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  • Bill Gates calls COVID-19 vaccine conspiracy theories 'wild' and 'unexpected'
    Entertainment
    Yahoo Finance

    Bill Gates calls COVID-19 vaccine conspiracy theories 'wild' and 'unexpected'

    Bill Gates says misinformation online could result in fewer people being vaccinated against the coronavirus.

  • British Firms Fall Into Distress at Fastest Pace Since 2017
    Business
    Bloomberg

    British Firms Fall Into Distress at Fastest Pace Since 2017

    (Bloomberg) -- British firms fell into distress at the fastest pace in three years between July and September with measures to contain the coronavirus pandemic impacting the hospitality and retail sectors the hardest.About 30,000 more businesses are now struggling to meet their debt obligations, taking the total to 557,000, according to a survey of U.K. companies by insolvency specialist Begbies Traynor. That’s a 6% increase since June, and a 9% rise since the end of the first quarter.More than 1,700 bars and restaurants and almost 3,000 retailers had a minor debt ruling against them or saw a deterioration in key financial indicators since March, according to the report. The number could rise even more rapidly as courts start to operate normally and the government gradually withdraws support measures.About 1.8 million people worked for small and medium-sized enterprises which were in distress at the end of September, according to Begbies Traynor.“The recently launched, reduced version of the furlough scheme and the end to government guaranteed loans will serve to give many businesses a brutal reality check,” said Ric Traynor, executive chairman at Begbies Traynor. “Lack of profitability and accumulated debt will catch up with them once the subsidies end and they face the harsh realities of the challenging economic environment.”A separate report published by the U.K.’s Office for National Statistics on Thursday found that 4% of companies surveyed have no cash reserves and another 39% have cash buffers only for the next six months. Nearly half of the companies reported a drop in revenues compared with normal trading levels at this time of the year, the survey shows.(Adds data for SMEs in fourth paragraph.)For more articles like this, please visit us at bloomberg.comSubscribe now to stay ahead with the most trusted business news source.©2020 Bloomberg L.P.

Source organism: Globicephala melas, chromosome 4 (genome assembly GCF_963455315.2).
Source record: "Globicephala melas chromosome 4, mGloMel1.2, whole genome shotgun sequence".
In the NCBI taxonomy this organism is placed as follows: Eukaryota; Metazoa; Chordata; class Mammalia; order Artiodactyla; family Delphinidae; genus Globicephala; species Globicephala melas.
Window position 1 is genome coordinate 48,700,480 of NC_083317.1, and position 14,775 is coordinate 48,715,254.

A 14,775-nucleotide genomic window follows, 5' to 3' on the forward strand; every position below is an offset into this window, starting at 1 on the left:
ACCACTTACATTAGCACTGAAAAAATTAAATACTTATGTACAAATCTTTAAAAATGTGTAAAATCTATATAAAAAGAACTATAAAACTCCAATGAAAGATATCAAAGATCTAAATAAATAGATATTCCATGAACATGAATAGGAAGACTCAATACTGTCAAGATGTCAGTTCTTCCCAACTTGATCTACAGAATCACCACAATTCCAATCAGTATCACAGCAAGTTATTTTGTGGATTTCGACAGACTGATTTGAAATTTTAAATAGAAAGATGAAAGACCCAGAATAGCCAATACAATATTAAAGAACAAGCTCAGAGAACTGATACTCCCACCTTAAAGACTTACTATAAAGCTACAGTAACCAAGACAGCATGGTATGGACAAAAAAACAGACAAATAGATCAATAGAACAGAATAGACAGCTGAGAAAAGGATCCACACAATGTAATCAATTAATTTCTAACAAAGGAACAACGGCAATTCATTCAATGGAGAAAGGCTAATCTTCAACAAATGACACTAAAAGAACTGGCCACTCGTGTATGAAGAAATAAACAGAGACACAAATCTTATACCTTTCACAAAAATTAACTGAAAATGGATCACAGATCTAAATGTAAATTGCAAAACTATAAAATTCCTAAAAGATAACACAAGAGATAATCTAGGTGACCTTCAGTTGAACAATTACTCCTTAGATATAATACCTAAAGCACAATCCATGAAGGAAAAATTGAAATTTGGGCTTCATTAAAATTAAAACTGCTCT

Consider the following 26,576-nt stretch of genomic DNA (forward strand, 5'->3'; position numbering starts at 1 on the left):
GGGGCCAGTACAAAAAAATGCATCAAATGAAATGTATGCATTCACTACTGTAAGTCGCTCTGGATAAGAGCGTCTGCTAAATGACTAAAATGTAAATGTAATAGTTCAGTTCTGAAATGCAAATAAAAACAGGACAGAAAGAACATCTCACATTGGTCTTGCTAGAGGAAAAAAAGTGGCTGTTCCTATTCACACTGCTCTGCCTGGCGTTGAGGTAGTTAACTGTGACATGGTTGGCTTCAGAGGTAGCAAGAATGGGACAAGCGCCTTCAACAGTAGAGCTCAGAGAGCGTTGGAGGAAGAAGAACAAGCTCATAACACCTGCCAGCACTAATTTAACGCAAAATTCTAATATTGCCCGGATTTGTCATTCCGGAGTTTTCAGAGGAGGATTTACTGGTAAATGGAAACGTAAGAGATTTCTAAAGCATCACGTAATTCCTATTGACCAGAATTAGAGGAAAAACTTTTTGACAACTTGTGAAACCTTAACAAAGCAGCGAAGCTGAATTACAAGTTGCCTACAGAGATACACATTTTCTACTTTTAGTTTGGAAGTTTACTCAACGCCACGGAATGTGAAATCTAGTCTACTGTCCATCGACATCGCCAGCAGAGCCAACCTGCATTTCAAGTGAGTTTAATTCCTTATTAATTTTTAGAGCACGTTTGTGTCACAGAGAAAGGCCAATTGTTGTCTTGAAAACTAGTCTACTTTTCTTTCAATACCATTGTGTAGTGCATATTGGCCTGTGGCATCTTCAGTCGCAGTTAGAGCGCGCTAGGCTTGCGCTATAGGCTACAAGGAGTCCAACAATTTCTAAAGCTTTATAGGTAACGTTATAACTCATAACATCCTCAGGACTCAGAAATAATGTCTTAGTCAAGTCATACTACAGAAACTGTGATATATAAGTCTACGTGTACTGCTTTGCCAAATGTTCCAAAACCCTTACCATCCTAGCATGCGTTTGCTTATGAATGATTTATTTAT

• Exxon to Cut 14,000 From Global Workforce After Energy Slump
    Business
    Bloomberg

    Exxon to Cut 14,000 From Global Workforce After Energy Slump

    (Bloomberg) -- Exxon Mobil Corp. will slash its global workforce by 15% over the next two years, an unprecedented culling by North America’s biggest oil explorer as it struggles to preserve dividends.The cuts will include 1,900 U.S. jobs, mostly in Houston, as well as reductions in contractors and layoffs previously announced in Europe and Australia. Personnel reductions are Chief Executive Officer Darren Woods’s latest effort to curtail spending and halt the worst string of quarterly losses since Exxon assumed its modern form with the 1999 takeover of Mobil Corp.“These actions will improve the company’s long-term cost competitiveness and ensure the company manages through the current unprecedented market conditions,” the company said in a statement on Thursday.Exxon rose 3% to $32.51 at 12:34 p.m. in New York and was the day’s best-performing exploration stock in the S&P 500 Index.Exxon’s total reduction will affect about 14,000 people, split between employees and contractors, spokesman Casey Norton said by email. The cuts will come through attrition, targeted redundancy programs in 2021, and scaled-back hiring in some countries.Exxon’s Big Oil rivals are also cutting thousands of jobs in response to the pandemic-induced demand slump. BP Plc plans to slash 10,000 jobs, Royal Dutch Shell Plc will cut as many as 9,000 roles and Chevron Corp. has announced around 6,000 reductions.Exxon’s workforce stood at about 88,000 people, including 75,000 in-house employees and the rest comprised of contractors, as of year-end 2019, Norton said.Suburban CampusIn the U.S., the pain will be particularly acute at the suburban Houston location where Exxon opened a sprawling, glass-walled campus in 2014 to house 9,000 employees from exploration, chemicals and other units that had previously been dispersed throughout the metro area. The company’s corporate headquarters remains in the Dallas area.The fact that Exxon is cutting at all is a sign of its weakened financial position compared to its former status as the S&P 500 Index’s biggest company less than a decade ago and a profit powerhouse used to riding out oil-price cycles.This year’s downturn has been particularly damaging because it affected refining, usually a cushion in times of low oil prices, and because it came at a time when Exxon was already increasing borrowing to fund a large expansion program. The company was forced to retreat on these plans in April, reducing capital spending by $10 billion and delaying or scaling back most of major projects.The stock has plunged more than 50% this year. Its dividend yield is now more than 10%, indicating that investors are anticipating a cut. Exxon maintained the quarterly payout on Wednesday, and is expected to post its third consecutive quarterly loss when it reports earnings tomorrow.(Updates with details from second paragraph.)For more articles like this, please visit us at bloomberg.comSubscribe now to stay ahead with the most trusted business news source.©2020 Bloomberg L.P.

  • These states suffer from the weakest job recovery as election approaches
    News
    Yahoo Finance

    These states suffer from the weakest job recovery as election approaches

    Hawaii is suffering from the worst job market in the United States. Here are the other states in trouble as the election approaches.